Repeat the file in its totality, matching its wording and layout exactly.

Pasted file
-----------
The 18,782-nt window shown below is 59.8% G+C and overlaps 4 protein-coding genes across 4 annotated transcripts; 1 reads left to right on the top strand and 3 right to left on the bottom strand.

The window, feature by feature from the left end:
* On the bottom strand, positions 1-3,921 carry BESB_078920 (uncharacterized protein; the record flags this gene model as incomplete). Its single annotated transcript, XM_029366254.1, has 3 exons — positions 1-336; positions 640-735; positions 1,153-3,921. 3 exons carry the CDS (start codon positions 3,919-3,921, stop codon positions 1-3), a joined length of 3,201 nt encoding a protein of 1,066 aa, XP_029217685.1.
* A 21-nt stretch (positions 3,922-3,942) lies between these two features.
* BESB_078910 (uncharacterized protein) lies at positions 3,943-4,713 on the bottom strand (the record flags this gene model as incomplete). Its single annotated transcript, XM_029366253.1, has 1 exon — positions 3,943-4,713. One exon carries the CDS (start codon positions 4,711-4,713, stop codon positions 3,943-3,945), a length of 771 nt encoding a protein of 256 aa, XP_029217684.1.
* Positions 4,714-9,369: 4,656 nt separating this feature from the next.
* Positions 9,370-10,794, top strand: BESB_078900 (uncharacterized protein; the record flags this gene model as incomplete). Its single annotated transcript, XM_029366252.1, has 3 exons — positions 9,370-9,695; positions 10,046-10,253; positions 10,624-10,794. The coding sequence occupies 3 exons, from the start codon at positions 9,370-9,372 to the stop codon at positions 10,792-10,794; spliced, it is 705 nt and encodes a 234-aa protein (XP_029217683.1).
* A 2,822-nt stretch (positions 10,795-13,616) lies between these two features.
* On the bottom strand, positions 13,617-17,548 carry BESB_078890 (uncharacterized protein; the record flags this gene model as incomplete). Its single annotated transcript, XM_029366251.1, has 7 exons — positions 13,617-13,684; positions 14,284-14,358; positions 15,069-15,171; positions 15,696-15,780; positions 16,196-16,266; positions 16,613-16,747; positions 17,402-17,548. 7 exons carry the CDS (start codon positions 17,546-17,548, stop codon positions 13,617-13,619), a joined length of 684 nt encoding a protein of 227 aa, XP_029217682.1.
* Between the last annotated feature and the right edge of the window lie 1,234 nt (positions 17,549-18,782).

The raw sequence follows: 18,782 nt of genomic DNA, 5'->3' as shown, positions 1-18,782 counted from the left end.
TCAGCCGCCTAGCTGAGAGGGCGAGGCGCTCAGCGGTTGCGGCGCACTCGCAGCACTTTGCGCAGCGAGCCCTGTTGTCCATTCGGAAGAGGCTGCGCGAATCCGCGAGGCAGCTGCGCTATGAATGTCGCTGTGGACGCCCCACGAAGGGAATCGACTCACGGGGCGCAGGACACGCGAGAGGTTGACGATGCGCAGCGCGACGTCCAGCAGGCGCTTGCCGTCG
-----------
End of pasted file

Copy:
The 18,782-nt window shown below is 59.8% G+C and overlaps 4 protein-coding genes across 4 annotated transcripts; 1 reads left to right on the top strand and 3 right to left on the bottom strand.

The window, feature by feature from the left end:
* On the bottom strand, positions 1-3,921 carry BESB_078920 (uncharacterized protein; the record flags this gene model as incomplete). Its single annotated transcript, XM_029366254.1, has 3 exons — positions 1-336; positions 640-735; positions 1,153-3,921. 3 exons carry the CDS (start codon positions 3,919-3,921, stop codon positions 1-3), a joined length of 3,201 nt encoding a protein of 1,066 aa, XP_029217685.1.
* A 21-nt stretch (positions 3,922-3,942) lies between these two features.
* BESB_078910 (uncharacterized protein) lies at positions 3,943-4,713 on the bottom strand (the record flags this gene model as incomplete). Its single annotated transcript, XM_029366253.1, has 1 exon — positions 3,943-4,713. One exon carries the CDS (start codon positions 4,711-4,713, stop codon positions 3,943-3,945), a length of 771 nt encoding a protein of 256 aa, XP_029217684.1.
* Positions 4,714-9,369: 4,656 nt separating this feature from the next.
* Positions 9,370-10,794, top strand: BESB_078900 (uncharacterized protein; the record flags this gene model as incomplete). Its single annotated transcript, XM_029366252.1, has 3 exons — positions 9,370-9,695; positions 10,046-10,253; positions 10,624-10,794. The coding sequence occupies 3 exons, from the start codon at positions 9,370-9,372 to the stop codon at positions 10,792-10,794; spliced, it is 705 nt and encodes a 234-aa protein (XP_029217683.1).
* A 2,822-nt stretch (positions 10,795-13,616) lies between these two features.
* On the bottom strand, positions 13,617-17,548 carry BESB_078890 (uncharacterized protein; the record flags this gene model as incomplete). Its single annotated transcript, XM_029366251.1, has 7 exons — positions 13,617-13,684; positions 14,284-14,358; positions 15,069-15,171; positions 15,696-15,780; positions 16,196-16,266; positions 16,613-16,747; positions 17,402-17,548. 7 exons carry the CDS (start codon positions 17,546-17,548, stop codon positions 13,617-13,619), a joined length of 684 nt encoding a protein of 227 aa, XP_029217682.1.
* Between the last annotated feature and the right edge of the window lie 1,234 nt (positions 17,549-18,782).

The raw sequence follows: 18,782 nt of genomic DNA, 5'->3' as shown, positions 1-18,782 counted from the left end.
TCAGCCGCCTAGCTGAGAGGGCGAGGCGCTCAGCGGTTGCGGCGCACTCGCAGCACTTTGCGCAGCGAGCCCTGTTGTCCATTCGGAAGAGGCTGCGCGAATCCGCGAGGCAGCTGCGCTATGAATGTCGCTGTGGACGCCCCACGAAGGGAATCGACTCACGGGGCGCAGGACACGCGAGAGGTTGACGATGCGCAGCGCGACGTCCAGCAGGCGCTTGCCGTCG